Trump administration considering North Korea ban for US citizens
(CBSNews) The Trump administration is considering banning U.S. citizens from traveling to North Korea after the death of Otto Warmbier.
Last week, his father lashed out at tour companies that arrange trips to the isolated country, reports CBS News correspondent Ben Tracy.
"The North Koreans lure Americans to travel to North Korea via tour groups run out of China who advertise slick ads on the internet," Fred Warmbier said.
Democratic Congressman Adam Schiff introduced a bill to prohibit all American tourist travel to North Korea and has called the country a "despotic regime."
"Americans go there, they're often taken hostage, essentially, and the North uses them as bargaining chips," Schiff said.
The State Department says at least 16 Americans have been detained by North Korea in the last 10 years. A travel warning is already in place.
The tour group that arranged Warmbier's trip is based in China. It says his death prompted them to stop bringing U.S. citizens to North Korea because it is too risky.
Another travel company CBS News spoke to says they're taking a look at their policies, but for now, Americans are still welcome.
Warmbier, a 22-year-old college student, was arrested in the country last year for allegedly stealing a propaganda poster from his hotel. He was in a coma when he was released last week and died in Ohio Monday.
Before his arrest, Warmbier seemed to be having a good time in North Korea. Newly-released pictures show him smiling with his tour group, posing in front of statues of the country's leaders and sampling North Korean food.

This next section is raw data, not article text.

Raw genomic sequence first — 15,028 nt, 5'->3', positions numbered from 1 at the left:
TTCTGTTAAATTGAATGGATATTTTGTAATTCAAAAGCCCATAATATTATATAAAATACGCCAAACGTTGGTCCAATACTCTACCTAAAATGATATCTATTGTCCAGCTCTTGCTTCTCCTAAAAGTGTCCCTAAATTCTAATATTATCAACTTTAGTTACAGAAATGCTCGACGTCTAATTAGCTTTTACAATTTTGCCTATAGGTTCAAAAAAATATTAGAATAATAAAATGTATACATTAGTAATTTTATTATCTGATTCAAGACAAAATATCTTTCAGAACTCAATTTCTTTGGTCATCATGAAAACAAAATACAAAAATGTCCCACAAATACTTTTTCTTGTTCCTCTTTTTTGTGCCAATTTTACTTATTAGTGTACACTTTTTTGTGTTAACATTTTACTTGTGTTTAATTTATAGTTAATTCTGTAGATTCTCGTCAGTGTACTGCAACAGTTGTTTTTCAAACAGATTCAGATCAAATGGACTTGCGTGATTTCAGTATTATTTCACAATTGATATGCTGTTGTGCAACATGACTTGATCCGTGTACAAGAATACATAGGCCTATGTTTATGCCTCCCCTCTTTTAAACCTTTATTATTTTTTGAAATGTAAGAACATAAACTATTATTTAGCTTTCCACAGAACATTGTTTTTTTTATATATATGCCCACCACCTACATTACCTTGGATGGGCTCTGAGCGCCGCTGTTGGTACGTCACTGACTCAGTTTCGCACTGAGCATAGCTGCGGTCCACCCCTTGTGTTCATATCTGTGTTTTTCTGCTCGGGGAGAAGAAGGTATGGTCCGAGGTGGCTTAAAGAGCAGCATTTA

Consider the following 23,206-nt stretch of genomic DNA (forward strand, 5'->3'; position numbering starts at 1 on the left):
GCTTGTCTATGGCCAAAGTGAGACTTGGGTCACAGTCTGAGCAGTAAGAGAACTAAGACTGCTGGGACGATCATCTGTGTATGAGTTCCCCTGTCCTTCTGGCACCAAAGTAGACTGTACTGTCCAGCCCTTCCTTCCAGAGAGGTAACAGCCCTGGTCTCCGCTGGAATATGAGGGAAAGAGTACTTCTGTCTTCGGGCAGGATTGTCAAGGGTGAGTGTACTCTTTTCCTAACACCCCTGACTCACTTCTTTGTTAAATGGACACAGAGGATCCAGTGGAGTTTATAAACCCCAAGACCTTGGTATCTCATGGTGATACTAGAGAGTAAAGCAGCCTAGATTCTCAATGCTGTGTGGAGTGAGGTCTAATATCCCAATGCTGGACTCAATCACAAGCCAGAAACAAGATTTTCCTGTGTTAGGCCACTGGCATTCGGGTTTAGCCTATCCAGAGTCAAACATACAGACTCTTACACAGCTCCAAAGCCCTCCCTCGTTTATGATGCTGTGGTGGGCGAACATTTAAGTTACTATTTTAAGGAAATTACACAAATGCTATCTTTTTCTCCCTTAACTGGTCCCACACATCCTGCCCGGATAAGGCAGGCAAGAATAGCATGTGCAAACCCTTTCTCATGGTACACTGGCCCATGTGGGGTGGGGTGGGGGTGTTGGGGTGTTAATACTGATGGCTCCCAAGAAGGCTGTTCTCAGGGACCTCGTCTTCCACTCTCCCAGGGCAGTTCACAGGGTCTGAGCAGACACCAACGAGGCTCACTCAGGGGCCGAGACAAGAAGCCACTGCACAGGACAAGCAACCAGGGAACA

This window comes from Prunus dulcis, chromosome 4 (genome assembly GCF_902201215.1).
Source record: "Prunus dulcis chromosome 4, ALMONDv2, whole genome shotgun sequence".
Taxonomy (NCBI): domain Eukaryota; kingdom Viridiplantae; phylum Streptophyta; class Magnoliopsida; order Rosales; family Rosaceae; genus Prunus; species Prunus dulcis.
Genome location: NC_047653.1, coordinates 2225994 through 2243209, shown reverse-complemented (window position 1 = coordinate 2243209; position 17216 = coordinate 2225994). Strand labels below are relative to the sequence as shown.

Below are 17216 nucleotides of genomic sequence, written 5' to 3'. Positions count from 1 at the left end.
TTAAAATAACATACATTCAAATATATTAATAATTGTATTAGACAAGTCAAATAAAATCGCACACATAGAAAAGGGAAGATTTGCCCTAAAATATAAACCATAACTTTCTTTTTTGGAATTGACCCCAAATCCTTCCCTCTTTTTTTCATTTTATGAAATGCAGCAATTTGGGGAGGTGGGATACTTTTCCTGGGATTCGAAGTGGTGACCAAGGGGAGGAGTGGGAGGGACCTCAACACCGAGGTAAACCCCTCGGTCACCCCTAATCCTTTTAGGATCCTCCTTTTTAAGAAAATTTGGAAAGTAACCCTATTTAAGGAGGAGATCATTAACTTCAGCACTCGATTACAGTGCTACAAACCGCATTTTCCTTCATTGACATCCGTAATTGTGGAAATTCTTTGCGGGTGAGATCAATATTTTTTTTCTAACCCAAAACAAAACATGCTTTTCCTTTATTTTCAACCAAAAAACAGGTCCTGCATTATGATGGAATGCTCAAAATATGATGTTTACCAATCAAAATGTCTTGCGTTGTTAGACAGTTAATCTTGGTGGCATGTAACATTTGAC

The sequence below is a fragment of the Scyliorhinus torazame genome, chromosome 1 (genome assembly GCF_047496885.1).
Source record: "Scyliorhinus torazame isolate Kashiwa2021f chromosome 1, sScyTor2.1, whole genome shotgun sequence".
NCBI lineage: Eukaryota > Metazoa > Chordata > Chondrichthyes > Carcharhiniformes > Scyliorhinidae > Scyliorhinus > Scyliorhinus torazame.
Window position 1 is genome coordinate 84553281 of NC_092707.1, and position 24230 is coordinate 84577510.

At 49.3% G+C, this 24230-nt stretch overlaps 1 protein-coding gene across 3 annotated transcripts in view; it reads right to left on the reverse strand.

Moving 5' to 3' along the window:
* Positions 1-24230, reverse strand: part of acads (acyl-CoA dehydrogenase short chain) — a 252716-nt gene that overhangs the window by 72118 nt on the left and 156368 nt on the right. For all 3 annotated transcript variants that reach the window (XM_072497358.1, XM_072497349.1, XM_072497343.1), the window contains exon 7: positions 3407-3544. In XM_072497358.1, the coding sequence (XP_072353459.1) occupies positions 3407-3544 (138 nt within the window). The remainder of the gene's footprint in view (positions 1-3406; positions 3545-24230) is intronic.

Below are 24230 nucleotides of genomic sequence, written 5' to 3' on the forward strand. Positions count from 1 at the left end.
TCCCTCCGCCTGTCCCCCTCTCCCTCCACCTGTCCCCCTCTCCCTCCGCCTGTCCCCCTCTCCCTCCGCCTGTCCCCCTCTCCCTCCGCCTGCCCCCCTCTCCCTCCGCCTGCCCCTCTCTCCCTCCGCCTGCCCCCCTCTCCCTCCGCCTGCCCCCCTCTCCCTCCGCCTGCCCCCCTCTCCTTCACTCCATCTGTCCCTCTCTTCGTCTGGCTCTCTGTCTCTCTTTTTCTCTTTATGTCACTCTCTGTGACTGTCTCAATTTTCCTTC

But after Warmbier's death, the company that booked his visit -- Young Pioneer Tours -- said U.S. citizens will no longer be allowed on their trips.
In a statement the company said, "The assessment of risk for Americans visiting North Korea has become too high."
Uri Tours, which has arranged trips for more than 2,000 U.S. citizens, told "CBS This Morning": "We're reviewing our policies on Americans traveling to [North Korea]."
"I was extremely excited about the opportunity to go and capture images," said Tyson Wheatley, a photographer who traveled to North Korea one month after Warmbier received a 15-year prison sentence. Wheatley traveled with a tour group and says he knew the risks but wanted to visit one of the most mysterious places on earth.
"As an American, I feel extremely fortunate that we are able to travel around the world. But I don't think it's the government's role to tell us where we can and cannot go," Wheatley said.
Wheatley said his tour group was explicitly told not to take pictures of construction and not to fold up or throw away a newspaper that had Kim Jong Un's picture on it.
Reporting from North Korea in April, the CBS News team stayed at the same hotel where Warmbier allegedly tore down that propaganda poster.
Tourists from around the world that Tracy met in North Korea told him they came there because they were simply curious. They wanted to see one of the places in the world few people ever visit.